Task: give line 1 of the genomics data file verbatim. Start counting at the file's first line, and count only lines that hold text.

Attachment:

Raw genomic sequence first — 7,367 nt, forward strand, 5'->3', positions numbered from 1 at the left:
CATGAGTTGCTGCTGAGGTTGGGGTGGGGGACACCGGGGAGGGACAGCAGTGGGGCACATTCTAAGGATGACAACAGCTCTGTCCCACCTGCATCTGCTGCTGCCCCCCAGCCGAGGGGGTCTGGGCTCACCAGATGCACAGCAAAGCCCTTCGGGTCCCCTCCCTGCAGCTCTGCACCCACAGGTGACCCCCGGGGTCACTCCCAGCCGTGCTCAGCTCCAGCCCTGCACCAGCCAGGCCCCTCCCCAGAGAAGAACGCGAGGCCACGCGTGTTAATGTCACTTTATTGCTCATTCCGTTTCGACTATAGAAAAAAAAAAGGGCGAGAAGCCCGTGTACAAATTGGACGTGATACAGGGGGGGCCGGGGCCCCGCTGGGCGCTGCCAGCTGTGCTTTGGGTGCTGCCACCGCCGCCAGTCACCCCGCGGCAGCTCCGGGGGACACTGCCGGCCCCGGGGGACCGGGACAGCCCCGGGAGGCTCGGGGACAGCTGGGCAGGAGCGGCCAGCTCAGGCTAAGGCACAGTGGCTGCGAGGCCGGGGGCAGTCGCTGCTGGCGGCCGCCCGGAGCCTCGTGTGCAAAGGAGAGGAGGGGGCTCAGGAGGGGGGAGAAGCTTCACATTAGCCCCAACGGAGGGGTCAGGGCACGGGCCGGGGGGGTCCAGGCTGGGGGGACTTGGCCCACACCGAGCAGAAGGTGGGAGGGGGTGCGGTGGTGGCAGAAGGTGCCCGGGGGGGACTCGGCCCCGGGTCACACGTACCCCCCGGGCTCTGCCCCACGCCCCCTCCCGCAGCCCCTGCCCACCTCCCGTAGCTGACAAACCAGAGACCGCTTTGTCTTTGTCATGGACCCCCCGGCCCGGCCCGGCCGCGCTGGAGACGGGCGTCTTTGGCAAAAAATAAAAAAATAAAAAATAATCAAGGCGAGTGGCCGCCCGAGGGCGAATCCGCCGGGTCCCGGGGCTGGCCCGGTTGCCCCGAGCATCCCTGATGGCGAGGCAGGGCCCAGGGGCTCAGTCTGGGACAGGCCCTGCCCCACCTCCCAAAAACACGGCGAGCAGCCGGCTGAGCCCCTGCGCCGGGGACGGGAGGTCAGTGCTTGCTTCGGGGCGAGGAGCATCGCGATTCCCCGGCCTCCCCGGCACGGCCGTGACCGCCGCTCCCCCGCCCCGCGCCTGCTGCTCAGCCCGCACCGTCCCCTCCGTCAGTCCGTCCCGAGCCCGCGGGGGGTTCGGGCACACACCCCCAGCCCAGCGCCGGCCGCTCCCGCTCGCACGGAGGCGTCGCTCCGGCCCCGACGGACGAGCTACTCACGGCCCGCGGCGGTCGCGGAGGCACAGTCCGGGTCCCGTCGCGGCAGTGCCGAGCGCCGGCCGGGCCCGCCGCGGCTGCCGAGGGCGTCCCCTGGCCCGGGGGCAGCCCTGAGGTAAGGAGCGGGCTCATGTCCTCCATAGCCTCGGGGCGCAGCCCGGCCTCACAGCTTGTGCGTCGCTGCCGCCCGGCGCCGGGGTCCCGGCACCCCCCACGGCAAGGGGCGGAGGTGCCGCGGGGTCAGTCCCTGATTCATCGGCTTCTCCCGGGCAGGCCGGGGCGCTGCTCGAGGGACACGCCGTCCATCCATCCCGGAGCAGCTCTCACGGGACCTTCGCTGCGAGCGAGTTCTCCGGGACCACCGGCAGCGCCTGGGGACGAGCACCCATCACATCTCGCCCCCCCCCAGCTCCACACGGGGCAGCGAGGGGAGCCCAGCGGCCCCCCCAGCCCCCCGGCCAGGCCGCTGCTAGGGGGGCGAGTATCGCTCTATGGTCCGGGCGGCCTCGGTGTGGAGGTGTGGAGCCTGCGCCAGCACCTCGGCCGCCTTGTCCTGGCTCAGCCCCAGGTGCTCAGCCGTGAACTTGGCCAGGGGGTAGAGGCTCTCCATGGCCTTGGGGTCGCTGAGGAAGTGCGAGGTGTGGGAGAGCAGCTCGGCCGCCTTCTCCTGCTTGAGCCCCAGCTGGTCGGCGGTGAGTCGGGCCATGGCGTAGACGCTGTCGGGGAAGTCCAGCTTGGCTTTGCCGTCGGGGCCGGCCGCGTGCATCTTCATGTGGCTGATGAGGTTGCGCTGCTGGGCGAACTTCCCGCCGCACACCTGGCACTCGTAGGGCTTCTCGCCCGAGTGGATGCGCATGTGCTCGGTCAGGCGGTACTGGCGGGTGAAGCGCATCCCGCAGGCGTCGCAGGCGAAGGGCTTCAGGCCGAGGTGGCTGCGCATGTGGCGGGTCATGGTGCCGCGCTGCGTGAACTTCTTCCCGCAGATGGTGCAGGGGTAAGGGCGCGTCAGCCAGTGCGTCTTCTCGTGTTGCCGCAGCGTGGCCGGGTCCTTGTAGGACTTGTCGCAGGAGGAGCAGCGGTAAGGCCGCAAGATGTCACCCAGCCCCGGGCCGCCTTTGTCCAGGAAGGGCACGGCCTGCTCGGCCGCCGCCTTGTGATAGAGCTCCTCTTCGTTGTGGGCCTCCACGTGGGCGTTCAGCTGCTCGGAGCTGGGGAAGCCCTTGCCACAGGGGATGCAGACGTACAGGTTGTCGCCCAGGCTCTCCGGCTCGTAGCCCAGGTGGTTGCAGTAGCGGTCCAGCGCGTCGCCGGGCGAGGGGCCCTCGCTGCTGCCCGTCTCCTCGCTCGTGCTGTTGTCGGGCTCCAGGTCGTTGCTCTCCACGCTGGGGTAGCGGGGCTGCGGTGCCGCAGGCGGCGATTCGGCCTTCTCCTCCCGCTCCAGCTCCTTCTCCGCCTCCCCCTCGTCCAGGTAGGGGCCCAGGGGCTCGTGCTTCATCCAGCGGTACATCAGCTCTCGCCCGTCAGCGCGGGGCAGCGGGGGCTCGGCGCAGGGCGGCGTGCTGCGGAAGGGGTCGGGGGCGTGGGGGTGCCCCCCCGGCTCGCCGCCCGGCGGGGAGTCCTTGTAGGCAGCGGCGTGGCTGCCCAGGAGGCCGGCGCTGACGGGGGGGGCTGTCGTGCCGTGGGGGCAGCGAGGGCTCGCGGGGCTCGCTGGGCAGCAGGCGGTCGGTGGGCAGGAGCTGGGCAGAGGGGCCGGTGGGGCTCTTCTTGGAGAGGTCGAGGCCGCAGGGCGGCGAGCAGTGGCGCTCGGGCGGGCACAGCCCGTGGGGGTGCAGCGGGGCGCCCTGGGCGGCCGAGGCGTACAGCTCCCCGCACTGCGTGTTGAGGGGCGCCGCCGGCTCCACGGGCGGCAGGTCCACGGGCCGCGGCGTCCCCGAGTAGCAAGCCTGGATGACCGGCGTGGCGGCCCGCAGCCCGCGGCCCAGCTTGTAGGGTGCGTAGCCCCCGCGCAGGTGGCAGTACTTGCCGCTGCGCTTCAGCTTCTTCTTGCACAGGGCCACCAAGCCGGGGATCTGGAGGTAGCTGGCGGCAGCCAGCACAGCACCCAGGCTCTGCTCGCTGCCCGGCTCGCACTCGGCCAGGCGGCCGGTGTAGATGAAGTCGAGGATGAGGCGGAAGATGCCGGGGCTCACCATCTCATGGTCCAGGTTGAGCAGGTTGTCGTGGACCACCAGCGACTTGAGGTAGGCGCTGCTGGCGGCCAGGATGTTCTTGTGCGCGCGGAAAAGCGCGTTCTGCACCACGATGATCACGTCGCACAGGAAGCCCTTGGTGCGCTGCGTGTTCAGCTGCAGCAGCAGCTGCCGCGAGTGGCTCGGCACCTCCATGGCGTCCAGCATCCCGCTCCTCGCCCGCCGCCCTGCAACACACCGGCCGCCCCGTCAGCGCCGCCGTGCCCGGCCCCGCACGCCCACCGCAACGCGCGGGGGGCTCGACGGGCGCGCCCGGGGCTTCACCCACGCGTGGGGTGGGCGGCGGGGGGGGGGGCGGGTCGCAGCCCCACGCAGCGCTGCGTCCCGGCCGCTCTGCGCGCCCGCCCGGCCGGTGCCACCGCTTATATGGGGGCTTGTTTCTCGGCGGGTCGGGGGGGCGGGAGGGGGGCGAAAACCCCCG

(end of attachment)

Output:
Raw genomic sequence first — 7,367 nt, forward strand, 5'->3', positions numbered from 1 at the left: